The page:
On 2 1/2 acres of graded wooded land just southwest of Portland, Nordic Northwest hired us to build and site a structure to be the local home for the art and culture of the five Nordic countries: Sweden, Finland, Norway, Denmark and Iceland. With the unifying nature of this directive in mind we began by asking, what is Scandinavian design?
Historically in the far north, paucity is a way of life. Paucity of materials, of green, of light. In a sense winter is always coming. And so you find in Nordic design a great system of counteraction. Buildings must be at one with their site to eek out every last presenting aspect. Materials must be of the place for transport in the arctic is a serious matter. The simple lines and efficient structures so beautifully evolved in Scandinavia were born of necessity; ornamentation is costly and wasteful. And the results are structures so seamlessly integrated into their surroundings so as to seem naturally formed. And so we come to our ideal for the Nordia House.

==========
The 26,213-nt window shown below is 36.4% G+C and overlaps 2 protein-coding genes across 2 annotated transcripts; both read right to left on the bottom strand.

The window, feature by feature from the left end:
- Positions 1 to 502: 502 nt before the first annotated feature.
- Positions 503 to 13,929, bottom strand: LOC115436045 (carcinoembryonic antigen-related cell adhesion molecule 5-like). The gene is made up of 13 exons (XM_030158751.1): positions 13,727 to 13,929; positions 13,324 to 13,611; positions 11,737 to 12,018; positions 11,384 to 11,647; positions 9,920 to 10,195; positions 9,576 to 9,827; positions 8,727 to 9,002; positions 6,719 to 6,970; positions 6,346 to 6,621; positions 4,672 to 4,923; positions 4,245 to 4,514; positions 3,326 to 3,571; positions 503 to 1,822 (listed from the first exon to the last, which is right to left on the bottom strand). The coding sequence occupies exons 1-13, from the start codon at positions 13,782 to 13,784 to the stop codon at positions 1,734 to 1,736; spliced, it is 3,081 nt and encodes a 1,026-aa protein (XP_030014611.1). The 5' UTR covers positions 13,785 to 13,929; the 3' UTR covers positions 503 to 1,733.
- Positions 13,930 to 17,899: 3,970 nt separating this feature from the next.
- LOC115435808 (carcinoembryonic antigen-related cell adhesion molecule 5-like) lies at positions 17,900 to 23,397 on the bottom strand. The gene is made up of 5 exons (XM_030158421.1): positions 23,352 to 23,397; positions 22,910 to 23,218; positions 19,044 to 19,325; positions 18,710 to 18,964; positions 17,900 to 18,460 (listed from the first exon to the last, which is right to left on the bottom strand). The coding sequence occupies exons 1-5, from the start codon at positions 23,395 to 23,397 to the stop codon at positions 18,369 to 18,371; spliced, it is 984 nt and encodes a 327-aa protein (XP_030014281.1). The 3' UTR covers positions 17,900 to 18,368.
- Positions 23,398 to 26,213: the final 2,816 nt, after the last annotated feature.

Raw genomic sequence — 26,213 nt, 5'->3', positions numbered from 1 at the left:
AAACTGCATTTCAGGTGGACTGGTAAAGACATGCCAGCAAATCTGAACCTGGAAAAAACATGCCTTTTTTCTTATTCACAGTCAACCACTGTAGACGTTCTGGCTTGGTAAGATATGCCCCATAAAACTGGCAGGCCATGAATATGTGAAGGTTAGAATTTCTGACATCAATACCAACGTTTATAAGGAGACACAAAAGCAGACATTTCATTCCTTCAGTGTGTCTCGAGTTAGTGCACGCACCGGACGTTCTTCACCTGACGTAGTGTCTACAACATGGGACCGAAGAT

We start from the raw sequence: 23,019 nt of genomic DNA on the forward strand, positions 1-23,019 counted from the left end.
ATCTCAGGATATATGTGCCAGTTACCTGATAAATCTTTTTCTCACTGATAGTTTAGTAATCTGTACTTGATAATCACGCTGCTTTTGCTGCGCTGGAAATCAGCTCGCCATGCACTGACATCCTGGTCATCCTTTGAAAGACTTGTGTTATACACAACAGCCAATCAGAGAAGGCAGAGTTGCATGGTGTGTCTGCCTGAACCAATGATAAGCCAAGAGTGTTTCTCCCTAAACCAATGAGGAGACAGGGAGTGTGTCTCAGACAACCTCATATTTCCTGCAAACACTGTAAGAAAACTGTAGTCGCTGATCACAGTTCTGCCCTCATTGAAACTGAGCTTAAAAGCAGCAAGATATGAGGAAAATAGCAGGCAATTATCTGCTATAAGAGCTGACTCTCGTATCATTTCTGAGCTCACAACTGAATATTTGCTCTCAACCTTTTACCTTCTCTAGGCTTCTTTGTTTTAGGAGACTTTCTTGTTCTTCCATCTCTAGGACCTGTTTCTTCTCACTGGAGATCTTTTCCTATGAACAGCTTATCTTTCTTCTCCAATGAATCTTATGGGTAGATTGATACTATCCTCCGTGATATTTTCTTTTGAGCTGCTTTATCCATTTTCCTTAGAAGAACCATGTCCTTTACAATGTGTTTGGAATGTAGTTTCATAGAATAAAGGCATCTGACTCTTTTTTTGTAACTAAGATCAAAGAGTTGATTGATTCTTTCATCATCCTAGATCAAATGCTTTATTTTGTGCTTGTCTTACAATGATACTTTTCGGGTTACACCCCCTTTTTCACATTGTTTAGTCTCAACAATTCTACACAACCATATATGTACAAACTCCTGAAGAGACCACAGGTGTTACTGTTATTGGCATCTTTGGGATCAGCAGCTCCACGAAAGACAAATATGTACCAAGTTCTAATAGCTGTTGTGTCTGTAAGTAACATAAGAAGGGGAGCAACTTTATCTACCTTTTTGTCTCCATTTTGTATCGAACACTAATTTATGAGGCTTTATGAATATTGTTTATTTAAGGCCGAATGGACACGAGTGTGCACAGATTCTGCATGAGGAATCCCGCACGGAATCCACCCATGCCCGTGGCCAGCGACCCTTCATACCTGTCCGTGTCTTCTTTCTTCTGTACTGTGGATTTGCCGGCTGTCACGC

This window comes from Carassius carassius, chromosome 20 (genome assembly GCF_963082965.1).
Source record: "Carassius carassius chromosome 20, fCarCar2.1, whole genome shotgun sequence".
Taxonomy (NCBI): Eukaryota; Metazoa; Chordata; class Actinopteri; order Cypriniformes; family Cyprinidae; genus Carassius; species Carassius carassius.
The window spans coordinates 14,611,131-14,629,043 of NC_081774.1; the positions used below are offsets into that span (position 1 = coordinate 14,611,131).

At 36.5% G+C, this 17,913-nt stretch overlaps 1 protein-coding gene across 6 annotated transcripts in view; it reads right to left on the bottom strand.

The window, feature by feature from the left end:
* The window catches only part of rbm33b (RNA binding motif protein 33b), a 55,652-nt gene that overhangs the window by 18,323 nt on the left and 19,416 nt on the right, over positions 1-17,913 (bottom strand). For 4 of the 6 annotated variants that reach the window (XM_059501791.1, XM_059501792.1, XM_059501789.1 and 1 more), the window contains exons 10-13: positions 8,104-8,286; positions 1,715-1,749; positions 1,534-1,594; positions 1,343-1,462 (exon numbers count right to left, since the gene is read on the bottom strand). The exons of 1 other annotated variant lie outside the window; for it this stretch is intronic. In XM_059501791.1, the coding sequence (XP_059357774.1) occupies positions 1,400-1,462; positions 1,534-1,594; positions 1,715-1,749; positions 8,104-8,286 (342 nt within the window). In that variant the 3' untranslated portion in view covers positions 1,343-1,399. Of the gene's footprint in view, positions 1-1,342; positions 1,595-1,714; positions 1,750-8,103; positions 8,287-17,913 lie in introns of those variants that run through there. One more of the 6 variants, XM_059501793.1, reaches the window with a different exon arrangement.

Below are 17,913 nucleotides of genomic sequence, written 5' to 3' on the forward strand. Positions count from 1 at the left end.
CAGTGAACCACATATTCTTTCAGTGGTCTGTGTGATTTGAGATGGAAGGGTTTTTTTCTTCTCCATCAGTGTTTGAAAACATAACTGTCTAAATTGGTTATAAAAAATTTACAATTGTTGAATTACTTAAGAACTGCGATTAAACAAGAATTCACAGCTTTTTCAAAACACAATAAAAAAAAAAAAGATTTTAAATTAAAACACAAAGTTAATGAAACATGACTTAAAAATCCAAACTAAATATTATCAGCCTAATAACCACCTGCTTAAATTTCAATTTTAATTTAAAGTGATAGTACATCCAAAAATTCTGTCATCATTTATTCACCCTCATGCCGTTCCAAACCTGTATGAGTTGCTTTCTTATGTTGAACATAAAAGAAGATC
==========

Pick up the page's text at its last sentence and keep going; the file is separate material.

We took these basic notions of Scandinavian design and applied them to our Oregon context. The building is sited in the customary street-wall to garden-wall configuration. Entry is through two hand carved doors by the late great Leroy Setziol—an opening in a layered wall system that step by step leads one away from the street. Once inside the layers give way to glass enclosure revealing the green of the enveloping woods; the effect is one of nestled sanctuary. Light is harvested and rationed through the large glass walls topped with exterior shading-screens to dapple the light, mimicking the forestation beyond. The building is finished with Oregon wood throughout and topped with a sedum green roof in keeping with the Nordic and Northwest traditions of sustainability.
A building devoted to the cultures of five different countries must be flexible and so our design program places its premium on adaptability. Inside you’ll find six malleable compartments: A café, teaching kitchen, offices, and an exhibit gallery are all bookended by a great room on one end and a board room on the other. The plan is arranged so that compartmentalized spaces effortlessly transfigure through the use of cleverly nested sliding walls and an employed relationship to the outdoor areas: The space and the sense of space expand and contract to meet the varied needs that a celebration of five cultures rightly requires.
landscape | civil